JACKSONVILLE – Brandon Linder won't say he's there yet. Not even close.
This isn't a case of a player remotely believing he has perfected his new position – not when the Jaguars' third-year veteran is just weeks into the process.
But is Linder confident playing center? Does he believe it's his future?
"I'm all for it," Linder said this week. "It's been good so far."
Indeed, what long has been rumor and speculation now appears to be pretty certain …
Linder, who started 15 games at right guard as a rookie in 2014 and three games there before a season-ending labrum injury last season, likely will be the Jaguars' starting center next season.
That seemed very likely when the Jaguars allowed last year's starter, Stefen Wisniewski, to leave in free agency – and when they didn't sign a free agent at the positon. It became a virtual certainty when they didn't select a center in the draft.
Linder, a third-year veteran who is the Jaguars' best interior offensive lineman and perhaps the best overall offensive lineman, has been taking most of the first-team repetitions at the positon during the offseason program. That's expected to continue when Phase 3 of the offseason – three weeks of organized team activities and a three-day mid-June minicamp – begins Monday at the Florida Blue Health and Wellness Practice Fields.
Linder said without question the change is significant – both physically and mentally.
"You're kind of looking at it like a quarterback now," he said. "You're starting to hone in on the playbook."
Linder said that is a big part of the change, and that he is trying to learn the offense from the ground up in offseason meetings. He said he feels he has chemistry on and off the field with quarterback Blake Bortles, and that mastering the offense – or at least working toward mastering it – is key.
"Mentally, you have to really be on your stuff," Linder said. "Obviously, I have a lot of work to do, but it's been going well."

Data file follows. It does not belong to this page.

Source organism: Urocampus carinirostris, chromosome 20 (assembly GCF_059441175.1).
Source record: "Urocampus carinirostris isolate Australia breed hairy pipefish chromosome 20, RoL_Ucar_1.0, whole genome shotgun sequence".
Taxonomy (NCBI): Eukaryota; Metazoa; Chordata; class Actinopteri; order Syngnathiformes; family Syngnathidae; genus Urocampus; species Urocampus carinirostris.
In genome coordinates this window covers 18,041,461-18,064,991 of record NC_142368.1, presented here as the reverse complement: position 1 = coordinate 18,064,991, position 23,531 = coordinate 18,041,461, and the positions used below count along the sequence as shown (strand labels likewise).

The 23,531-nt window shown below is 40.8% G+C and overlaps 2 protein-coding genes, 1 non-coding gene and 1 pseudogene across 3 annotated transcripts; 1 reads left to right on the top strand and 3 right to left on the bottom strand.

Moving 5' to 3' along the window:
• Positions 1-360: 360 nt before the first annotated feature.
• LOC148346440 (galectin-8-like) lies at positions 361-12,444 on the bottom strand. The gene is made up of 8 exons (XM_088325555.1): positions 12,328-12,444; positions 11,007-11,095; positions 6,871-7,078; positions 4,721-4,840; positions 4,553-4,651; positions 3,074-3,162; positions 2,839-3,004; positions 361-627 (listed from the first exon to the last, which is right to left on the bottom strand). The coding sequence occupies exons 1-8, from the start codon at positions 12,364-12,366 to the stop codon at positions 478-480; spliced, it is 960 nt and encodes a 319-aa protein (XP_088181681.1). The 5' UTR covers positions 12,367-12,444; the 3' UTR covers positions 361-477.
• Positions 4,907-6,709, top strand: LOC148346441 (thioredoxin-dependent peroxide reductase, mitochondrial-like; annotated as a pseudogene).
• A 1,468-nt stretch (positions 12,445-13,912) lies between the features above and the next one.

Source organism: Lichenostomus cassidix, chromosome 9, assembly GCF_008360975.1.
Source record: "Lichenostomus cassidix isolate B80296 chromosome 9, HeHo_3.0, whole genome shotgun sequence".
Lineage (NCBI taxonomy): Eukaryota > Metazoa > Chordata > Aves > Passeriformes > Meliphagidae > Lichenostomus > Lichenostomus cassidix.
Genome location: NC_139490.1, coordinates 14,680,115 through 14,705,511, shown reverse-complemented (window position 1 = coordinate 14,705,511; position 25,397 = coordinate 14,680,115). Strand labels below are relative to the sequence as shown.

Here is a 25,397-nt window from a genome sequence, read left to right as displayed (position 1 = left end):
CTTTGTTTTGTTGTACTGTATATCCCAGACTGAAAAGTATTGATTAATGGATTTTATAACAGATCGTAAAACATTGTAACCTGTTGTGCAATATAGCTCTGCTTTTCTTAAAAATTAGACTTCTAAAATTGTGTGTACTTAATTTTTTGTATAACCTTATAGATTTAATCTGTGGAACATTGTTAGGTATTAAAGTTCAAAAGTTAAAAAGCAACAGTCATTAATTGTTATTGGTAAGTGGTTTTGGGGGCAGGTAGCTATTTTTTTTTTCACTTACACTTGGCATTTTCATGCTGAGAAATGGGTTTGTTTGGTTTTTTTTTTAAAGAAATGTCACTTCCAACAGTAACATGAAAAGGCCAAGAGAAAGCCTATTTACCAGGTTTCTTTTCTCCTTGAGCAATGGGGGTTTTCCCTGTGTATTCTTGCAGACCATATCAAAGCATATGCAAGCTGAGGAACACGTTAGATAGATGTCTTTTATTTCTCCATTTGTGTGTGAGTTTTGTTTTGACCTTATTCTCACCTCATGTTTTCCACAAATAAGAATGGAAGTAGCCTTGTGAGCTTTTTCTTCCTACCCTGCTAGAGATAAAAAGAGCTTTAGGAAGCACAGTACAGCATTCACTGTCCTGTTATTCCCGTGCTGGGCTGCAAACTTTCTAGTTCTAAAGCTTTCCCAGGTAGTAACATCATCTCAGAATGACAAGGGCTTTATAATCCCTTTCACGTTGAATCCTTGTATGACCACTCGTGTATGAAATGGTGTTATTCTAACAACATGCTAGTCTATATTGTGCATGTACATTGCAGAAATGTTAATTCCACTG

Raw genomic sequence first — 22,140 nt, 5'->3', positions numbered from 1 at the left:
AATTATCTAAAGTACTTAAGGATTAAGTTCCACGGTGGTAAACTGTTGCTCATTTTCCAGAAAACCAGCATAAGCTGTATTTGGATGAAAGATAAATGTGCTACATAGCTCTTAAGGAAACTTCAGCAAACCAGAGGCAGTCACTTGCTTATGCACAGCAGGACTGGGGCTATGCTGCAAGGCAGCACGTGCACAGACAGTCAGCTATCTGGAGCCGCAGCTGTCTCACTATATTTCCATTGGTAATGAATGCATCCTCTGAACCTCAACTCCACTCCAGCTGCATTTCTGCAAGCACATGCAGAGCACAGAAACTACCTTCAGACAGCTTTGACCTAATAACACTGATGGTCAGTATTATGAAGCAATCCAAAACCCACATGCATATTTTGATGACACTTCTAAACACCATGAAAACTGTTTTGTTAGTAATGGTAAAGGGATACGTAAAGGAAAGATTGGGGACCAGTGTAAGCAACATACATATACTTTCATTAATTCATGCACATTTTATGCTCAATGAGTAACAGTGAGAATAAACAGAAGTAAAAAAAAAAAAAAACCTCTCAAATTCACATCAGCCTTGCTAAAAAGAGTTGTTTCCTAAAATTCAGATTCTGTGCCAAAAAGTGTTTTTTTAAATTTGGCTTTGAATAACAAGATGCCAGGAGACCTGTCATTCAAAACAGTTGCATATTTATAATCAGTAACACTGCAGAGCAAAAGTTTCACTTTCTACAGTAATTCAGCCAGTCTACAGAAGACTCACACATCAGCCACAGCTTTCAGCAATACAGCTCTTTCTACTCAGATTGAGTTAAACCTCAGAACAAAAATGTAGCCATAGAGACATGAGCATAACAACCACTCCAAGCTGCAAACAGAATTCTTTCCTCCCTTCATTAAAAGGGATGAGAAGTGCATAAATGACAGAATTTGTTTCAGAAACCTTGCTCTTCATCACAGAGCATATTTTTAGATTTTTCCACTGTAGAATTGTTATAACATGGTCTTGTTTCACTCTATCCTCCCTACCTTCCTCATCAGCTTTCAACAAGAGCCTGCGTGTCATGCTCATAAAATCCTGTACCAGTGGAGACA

Linder said from a physical aspect there are a couple of major differences between center and guard. One is that the guard is on a different plane from center, with a guard having a step or two more between himself and a defensive linemen. A nose tackle often is lined up right over the center, meaning quicker impact with the defensive lineman.
"When you're a guard, you can get off the ball a little bit and have more space to work," Linder said.
Then, of course, there is the matter of getting the ball to the quarterback on every play.
"You're starting the play now, so you've always got to have that down," Linder said with a laugh. "I think that's No. 1. It's got to be pretty fluid. You can't be thinking about that.
"You have your hand on the ball. You're starting the play."
Linder said he feels good about the start he has learning the offense from the center position. Seeing the offense in the same way as Bortles is critical to the position because the center must make line calls at the line of scrimmage while Bortles is making calls from behind center.
"I feel good about it, but I have a lot to grow with that," he said.
The Jaguars' belief in Linder is strong. The belief within the organization is Linder has the potential to be a long-term front-line player – perhaps even elite level – at the most important interior offensive-line position. The idea was to match strength with strength and solidify the center position for the foreseeable future.
"I try not to think that far in advance," Linder said. "I'm excited about it, but I'm still learning it and getting everything down, so I'm not thinking about it that much, but obviously that is my goal."
Linder's not exactly a rookie at the new position. He played it extensively in at Fort Lauderdale (Fla.) St. Thomas Aquinas High School, and practiced there extensively while at the University of Miami. He also played two preseason games at center as a rookie. He also said he always has snapped in practice, including during his time with the Jaguars.
Still, while experience is one thing, he is now facing a new thing. And while he believes he can be successful at the new thing, there is work to be done.
"I've been snapping since Pop Warner," he said. "It's not foreign. Now, I just have to get to the elite level, which is the NFL. It's going to take time to acclimate and get everything right, but at the end of the day, I feel like I should be able to do it. I'm going to work my butt off to do it."